This could be a clinician who travels in to your area or it could also be that you haul in to an established trainer's barn on some regular basis.

            Creating the long term relationship adds a lot more value for you as the student, and it also creates the right kind of pressure (for me anyway) to keep thinking about homework and being ready for the next lesson.
            If you are allergic to a thing, it is best not to put that thing in your mouth, particularly if the thing is cats. - Lemony Snicket


            • Original Poster

              Thanks everyone - after your comments, having a regular trainer seems like a better idea, even if it is occasional. I might cast my net a little further then to find someone to work with me o/f. Right now my occasional lessons are with a dressage trainer, although it has been instrumental for both horse and me to get in touch with these basics. GM himself would be proud of our flatwork!

              The dressage trainer is perfectly OK with my random lessons, even on short notice, because of my hectic work schedule. I have not found a h/j trainer that was willing to allow me to trailer in for lessons if I was not in a regular program among other things (i.e., if I went to a show, would need to stable with them with all associated fees, etc.); I also felt very pressured for the need to board there. I am very happy where my horse is at - close to home, all day turnout (a rarity), huge indoor, trails, and the ability to come and go as I please and do what I wish with my horse.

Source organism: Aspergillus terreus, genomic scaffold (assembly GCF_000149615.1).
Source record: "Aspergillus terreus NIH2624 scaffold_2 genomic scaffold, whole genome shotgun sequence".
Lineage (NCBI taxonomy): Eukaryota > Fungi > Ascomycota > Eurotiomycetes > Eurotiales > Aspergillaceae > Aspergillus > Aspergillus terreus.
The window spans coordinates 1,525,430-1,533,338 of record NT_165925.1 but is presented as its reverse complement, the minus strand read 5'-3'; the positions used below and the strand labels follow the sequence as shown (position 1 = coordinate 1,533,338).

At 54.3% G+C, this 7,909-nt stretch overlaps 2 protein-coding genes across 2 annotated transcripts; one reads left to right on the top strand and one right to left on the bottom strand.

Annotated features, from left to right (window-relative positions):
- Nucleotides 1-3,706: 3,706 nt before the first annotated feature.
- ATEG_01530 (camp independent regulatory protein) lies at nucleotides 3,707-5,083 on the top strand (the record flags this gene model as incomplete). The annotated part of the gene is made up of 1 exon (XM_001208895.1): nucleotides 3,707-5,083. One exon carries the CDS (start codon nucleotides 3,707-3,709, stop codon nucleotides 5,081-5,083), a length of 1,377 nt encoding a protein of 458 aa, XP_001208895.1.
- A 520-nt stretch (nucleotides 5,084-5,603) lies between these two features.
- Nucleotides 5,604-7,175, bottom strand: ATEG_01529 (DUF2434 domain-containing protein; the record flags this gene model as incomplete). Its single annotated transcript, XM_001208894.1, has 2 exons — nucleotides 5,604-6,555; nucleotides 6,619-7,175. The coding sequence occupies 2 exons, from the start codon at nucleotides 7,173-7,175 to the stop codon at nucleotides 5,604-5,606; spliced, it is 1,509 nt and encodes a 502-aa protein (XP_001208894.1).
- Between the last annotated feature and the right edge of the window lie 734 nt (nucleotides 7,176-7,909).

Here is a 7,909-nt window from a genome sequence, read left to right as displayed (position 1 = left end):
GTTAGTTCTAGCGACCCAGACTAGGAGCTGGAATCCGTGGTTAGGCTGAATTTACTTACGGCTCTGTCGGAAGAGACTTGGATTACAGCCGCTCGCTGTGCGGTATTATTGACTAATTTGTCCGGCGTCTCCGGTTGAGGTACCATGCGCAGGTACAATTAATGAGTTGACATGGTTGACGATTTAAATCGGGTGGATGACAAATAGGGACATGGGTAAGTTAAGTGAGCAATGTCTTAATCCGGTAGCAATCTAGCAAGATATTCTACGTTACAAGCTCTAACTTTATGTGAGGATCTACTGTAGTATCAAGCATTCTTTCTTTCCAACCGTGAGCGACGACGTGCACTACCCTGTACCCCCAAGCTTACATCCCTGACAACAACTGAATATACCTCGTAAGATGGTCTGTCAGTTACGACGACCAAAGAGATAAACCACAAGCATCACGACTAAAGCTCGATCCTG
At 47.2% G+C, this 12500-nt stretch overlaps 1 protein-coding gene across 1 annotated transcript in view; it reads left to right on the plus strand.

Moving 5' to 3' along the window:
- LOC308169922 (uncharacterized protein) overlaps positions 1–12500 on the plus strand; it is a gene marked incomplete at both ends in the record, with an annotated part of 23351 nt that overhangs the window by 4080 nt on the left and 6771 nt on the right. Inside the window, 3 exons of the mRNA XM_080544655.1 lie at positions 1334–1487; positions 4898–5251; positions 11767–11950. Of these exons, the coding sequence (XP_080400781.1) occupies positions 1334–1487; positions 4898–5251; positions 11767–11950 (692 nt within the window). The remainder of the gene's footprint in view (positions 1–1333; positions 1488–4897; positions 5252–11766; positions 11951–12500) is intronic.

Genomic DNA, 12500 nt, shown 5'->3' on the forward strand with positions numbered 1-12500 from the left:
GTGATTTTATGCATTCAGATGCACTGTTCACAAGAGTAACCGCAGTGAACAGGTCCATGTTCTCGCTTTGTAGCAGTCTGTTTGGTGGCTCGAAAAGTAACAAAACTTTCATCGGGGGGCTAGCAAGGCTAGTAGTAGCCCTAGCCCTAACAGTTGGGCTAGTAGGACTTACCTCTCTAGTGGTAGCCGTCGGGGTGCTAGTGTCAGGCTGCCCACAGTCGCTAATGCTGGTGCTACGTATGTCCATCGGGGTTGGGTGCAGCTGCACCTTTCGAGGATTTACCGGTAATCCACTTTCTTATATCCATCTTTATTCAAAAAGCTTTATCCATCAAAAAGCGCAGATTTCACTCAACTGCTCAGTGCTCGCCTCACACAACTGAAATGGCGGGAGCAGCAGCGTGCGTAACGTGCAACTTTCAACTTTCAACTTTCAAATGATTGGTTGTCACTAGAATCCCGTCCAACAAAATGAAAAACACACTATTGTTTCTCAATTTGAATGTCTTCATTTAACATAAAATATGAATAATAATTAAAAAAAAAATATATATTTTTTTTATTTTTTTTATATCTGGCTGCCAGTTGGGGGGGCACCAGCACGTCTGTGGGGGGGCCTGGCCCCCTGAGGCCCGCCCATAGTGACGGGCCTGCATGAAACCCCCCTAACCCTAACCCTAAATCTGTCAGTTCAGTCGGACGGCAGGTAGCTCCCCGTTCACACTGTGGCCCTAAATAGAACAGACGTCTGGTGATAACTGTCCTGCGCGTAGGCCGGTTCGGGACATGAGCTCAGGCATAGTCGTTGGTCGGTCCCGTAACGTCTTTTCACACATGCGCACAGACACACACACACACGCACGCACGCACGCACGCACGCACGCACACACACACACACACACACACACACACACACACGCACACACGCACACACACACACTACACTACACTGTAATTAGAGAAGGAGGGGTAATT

I don't feel the need for my horse to be in the 'program' because I truly enjoy the management of my own horse - braiding, mucking and feeding at shows, grooming, making my own vet and farrier appointments, etc. I don't need my hand held - I just need someone to yell at me when I am riding.


              • #8
                It might help, perversely, to find a jumping trainer a bit further away so it would be more obvious that you cannot move into the home barn.

                Good luck!
                If you are allergic to a thing, it is best not to put that thing in your mouth, particularly if the thing is cats. - Lemony Snicket


                • #9
                  Have you thought of hauling one weekend a month and staying over for 2 or 3 lessons ( if you can get up Friday evening)?

                  Many trainers have spare rooms for visiting clients and basic hotels are affordable if you pack a cooler instead of eating out. That works for a lot of people assuming they are not novices . Beats a revolving door of clinicians and lets you build a ratio ship with a regular trainer and program.

                  I was in a AA barn with a head trainer on the road most of the year. I most did my own thing if/when I did not care for the current stay at home assistant (or knew more then they did). We had the same clinician in twice a year for almost 10 years and I rode for him, worked with head trainer at the 12 to 14 shows a year I was able to hit and sometimes the clinician. But head trainer and clinician were on the same page and that's a must in these situations.

                  Its fine to try new things and get new eyes on you but you have to have a consistent program in place regardless who does it or it won't work.
                  When opportunity knocks it's wearing overalls and looks like work.

                  The horse world. Two people. Three opinions.